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Productivity

Prototyping your ideal week

How to create a prototype week with enough time to work on your business, balanced between categories that will help your business grow.

Last week we focused on setting clear goals and breaking them down into quarterly or 12-week projects that you can focus on without feeling overwhelmed. This week, we’re going to work on reserving time to work on your marketing projects so you’ll have enough time to build momentum.

What to do if you feel like you don’t have time to spare

How do you spend time working on business goals, when it feels like time is so scarce?

That’s because it feels like time is scarce, when we actually have the same amount of time per day as anyone else on the planet.

Did you know we have something in common with the President of the United States, regardless of who’s in office: We have the same 24 hours a day, 168 hours per week and 2,016 hours every 12 weeks.

Suppose you could take those 168 hours per week and plan them out in an ideal or prototype week, something that would serve as a template for planning your schedule moving forward. This template could help you identify your priorities and reserve time for them, while leaving margin for other things. 

Creating a prototype week

Remember those goals you set, and the quarterly projects you got excited about last week? In order to accomplish those goals, you’ll need to reserve time to work on them, and that’s exactly what we’re going to do now with a prototype week. Your prototype week will help you and others on your team to work toward achieving your marketing goals. It’s helped me a bunch.

How a prototype week helps me

I first came across the concept of an ideal or prototype week by reading “Living Forward” by Michael Hyatt and David Harkavy, and then later taking Hyatt’s “Best Year Ever” course. I have a simple spreadsheet in Apple Numbers where I start with a blank week and fill it in based on priorities. Important commitments such as church activities, social activities and work schedules are placed first, followed then by reserved family time. After that, I then reserve 15 hours a week for working on my freelance business, split across four categories: serving clients, learning, marketing and creating products.

Why do I split my time across four categories? Because I heard Dan Miller of the 48 Days Radio Show share how to build a business with only 15 hours a week by dividing time across serving clients, learning, marketing and creating content. I’ve followed this model for over six months and have found more success than just dwelling on one category.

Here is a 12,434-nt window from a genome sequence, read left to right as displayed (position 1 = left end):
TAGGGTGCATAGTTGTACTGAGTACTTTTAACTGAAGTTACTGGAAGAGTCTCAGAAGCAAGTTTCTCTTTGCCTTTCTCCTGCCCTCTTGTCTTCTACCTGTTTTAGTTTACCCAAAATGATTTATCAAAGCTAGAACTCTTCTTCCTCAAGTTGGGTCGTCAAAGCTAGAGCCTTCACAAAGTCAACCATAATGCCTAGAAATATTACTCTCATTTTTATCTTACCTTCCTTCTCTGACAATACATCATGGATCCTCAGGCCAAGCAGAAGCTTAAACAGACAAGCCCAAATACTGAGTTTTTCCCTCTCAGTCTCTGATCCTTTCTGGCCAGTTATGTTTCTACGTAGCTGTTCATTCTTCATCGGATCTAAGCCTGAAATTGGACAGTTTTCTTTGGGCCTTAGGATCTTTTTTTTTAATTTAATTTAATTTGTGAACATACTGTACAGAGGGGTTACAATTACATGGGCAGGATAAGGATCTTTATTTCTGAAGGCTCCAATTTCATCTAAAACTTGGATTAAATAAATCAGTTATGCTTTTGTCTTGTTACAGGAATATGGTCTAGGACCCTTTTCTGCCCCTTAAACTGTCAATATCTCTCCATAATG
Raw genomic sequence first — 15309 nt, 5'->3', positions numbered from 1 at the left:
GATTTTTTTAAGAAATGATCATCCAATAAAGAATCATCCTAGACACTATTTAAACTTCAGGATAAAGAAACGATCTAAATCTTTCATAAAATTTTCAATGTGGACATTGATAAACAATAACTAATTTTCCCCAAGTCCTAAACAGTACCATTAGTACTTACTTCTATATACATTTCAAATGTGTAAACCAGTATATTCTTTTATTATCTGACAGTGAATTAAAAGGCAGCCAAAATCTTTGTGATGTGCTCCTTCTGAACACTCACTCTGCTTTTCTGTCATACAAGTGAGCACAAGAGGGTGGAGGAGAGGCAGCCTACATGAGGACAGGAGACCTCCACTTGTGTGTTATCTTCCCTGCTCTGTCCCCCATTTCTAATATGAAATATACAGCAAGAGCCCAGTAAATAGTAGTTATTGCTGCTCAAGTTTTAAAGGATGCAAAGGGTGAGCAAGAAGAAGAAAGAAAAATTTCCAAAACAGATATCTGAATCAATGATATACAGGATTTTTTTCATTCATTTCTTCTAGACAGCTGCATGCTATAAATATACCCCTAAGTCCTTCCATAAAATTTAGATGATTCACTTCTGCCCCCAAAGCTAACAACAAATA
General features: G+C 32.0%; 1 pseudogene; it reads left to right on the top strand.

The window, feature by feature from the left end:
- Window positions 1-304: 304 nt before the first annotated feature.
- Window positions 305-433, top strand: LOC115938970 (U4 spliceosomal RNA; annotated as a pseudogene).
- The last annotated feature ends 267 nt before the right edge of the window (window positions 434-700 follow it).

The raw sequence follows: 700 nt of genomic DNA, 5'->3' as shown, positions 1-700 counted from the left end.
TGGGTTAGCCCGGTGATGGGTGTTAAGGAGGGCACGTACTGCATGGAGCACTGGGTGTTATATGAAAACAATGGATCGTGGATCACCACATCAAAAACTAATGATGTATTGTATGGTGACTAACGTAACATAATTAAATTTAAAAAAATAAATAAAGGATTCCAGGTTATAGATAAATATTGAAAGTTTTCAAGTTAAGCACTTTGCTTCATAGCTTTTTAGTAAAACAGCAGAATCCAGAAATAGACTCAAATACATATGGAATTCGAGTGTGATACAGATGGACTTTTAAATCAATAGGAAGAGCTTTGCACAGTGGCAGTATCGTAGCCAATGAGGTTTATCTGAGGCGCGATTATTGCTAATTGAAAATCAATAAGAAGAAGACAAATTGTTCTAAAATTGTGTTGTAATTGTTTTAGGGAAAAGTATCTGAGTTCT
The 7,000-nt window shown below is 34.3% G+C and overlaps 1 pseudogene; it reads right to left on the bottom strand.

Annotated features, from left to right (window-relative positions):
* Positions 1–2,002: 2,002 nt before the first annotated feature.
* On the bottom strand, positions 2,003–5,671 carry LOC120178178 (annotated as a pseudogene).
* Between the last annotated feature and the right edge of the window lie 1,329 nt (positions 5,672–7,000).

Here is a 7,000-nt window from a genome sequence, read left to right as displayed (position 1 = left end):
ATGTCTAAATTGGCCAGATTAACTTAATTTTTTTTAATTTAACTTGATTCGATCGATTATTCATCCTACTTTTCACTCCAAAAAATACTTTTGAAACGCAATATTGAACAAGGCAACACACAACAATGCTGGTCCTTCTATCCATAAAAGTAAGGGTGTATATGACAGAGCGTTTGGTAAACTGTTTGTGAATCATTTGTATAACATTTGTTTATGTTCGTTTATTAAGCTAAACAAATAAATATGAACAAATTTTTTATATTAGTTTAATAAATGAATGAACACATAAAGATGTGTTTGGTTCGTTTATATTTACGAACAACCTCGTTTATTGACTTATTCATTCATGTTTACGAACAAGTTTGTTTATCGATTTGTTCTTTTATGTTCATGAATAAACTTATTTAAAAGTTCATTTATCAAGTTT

How to create your personal prototype week

Step 1: Take a spreadsheet application like Microsoft Excel, Apple Numbers or Google Sheets and create a new document called “Prototype Week”. Then create a grid starting from Sunday to Monday from left to right, and then add hours starting from an hour before you usually wake up to an hour after you usually go to bed (e.g., 5 a.m. to 10 p.m.). The result should be a grid with either hour or half-hour time slots for the entire week. 

Step 2: Block out your current weekly time commitments for this quarter year, filling out the time slots and changing the cell background color so you can see that this time is reserved. If it’s a bi-weekly time commitment (i.e. every other week), I suggest blocking it off and treating it as reserved for each week. Only put current commitments, not ones expected several months from now. Fill out the grid until you’ve placed every commitment in the time blocks. The only remaining time slots should be ones where you don’t have any current commitments.

Step 3: Looking at the empty time blocks on your grid, calculate how much available time margin you have per week. You may have a lot, or you may have very little. If during a usual week, you have…

  • 15 or more hours: You’ll have ample time to spend on developing marketing your business. 
  • 7-15 hours: You don’t have a lot of spare time is limited, so you’ll either need to cut down on other commitments for now, or recruit help from family or other team members to help. 
  • Less than 7 hours: You barely have any margin. Before working on your business, you’ll need to re-evaluate your commitments and delegate to family or team members.

Step 4: After assessing your available time, commit to reserving 7-10 hours for working on business development. Divide your reserved time by:

  • Marketing: Time focused on getting more customers to your products and services. For this quarter, I’d reserve at least 50% of your business development time on marketing. Most of what we’ll cover in the remainder of this 12-week guide will focus on marketing.
  • Creating: Time focused on creating new products or services. Are there new services or products you’ve been thinking about offering customers? That’s what your creating time is for. Reserve around 25-40% for this.
  • Learning: Time focused on getting fresh ideas, learning new skills, etc. so you can serve your customers better. Maybe there are general business courses you need to take, or training for specific software that you use. Reserve at least 10% of your business development time, but no more than 20%, because it’s critical that you put your learning to use rather than just accumulate more knowledge.

Once you’ve reserved time slots you’re comfortable committing to, then you’re ready to move on.

Next week, we’ll take your quarterly projects, break them down into weekly tasks, and then create a review process that helps keep you focused and continue momentum.

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